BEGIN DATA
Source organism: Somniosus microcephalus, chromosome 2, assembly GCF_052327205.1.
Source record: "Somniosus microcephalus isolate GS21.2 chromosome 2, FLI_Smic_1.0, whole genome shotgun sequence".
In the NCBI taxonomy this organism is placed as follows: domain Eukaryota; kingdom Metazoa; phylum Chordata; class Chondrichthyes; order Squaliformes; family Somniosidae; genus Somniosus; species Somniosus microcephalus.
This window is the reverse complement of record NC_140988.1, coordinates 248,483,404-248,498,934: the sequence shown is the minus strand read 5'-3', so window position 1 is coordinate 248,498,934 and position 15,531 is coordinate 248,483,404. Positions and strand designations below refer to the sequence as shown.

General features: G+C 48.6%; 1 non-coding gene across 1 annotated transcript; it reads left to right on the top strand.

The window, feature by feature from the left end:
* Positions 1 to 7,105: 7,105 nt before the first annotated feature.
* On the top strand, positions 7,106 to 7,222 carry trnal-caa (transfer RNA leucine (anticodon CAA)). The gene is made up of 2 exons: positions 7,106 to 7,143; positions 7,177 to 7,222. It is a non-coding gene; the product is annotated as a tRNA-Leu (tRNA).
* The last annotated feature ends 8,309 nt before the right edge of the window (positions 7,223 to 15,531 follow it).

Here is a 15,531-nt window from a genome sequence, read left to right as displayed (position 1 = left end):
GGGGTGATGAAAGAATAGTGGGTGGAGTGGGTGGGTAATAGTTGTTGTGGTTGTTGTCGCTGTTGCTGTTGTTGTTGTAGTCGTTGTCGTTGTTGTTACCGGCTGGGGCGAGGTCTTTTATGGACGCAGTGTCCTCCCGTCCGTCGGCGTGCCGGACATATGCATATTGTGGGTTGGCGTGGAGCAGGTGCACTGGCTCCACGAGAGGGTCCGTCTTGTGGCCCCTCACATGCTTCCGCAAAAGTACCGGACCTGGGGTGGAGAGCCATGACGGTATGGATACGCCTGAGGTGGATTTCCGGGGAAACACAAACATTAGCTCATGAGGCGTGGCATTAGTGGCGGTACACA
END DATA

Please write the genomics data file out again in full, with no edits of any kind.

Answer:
Source organism: Somniosus microcephalus, chromosome 2, assembly GCF_052327205.1.
Source record: "Somniosus microcephalus isolate GS21.2 chromosome 2, FLI_Smic_1.0, whole genome shotgun sequence".
In the NCBI taxonomy this organism is placed as follows: domain Eukaryota; kingdom Metazoa; phylum Chordata; class Chondrichthyes; order Squaliformes; family Somniosidae; genus Somniosus; species Somniosus microcephalus.
This window is the reverse complement of record NC_140988.1, coordinates 248,483,404-248,498,934: the sequence shown is the minus strand read 5'-3', so window position 1 is coordinate 248,498,934 and position 15,531 is coordinate 248,483,404. Positions and strand designations below refer to the sequence as shown.

General features: G+C 48.6%; 1 non-coding gene across 1 annotated transcript; it reads left to right on the top strand.

The window, feature by feature from the left end:
* Positions 1 to 7,105: 7,105 nt before the first annotated feature.
* On the top strand, positions 7,106 to 7,222 carry trnal-caa (transfer RNA leucine (anticodon CAA)). The gene is made up of 2 exons: positions 7,106 to 7,143; positions 7,177 to 7,222. It is a non-coding gene; the product is annotated as a tRNA-Leu (tRNA).
* The last annotated feature ends 8,309 nt before the right edge of the window (positions 7,223 to 15,531 follow it).

Here is a 15,531-nt window from a genome sequence, read left to right as displayed (position 1 = left end):
GGGGTGATGAAAGAATAGTGGGTGGAGTGGGTGGGTAATAGTTGTTGTGGTTGTTGTCGCTGTTGCTGTTGTTGTTGTAGTCGTTGTCGTTGTTGTTACCGGCTGGGGCGAGGTCTTTTATGGACGCAGTGTCCTCCCGTCCGTCGGCGTGCCGGACATATGCATATTGTGGGTTGGCGTGGAGCAGGTGCACTGGCTCCACGAGAGGGTCCGTCTTGTGGCCCCTCACATGCTTCCGCAAAAGTACCGGACCTGGGGTGGAGAGCCATGACGGTATGGATACGCCTGAGGTGGATTTCCGGGGAAACACAAACATTAGCTCATGAGGCGTGGCATTAGTGGCGGTACACA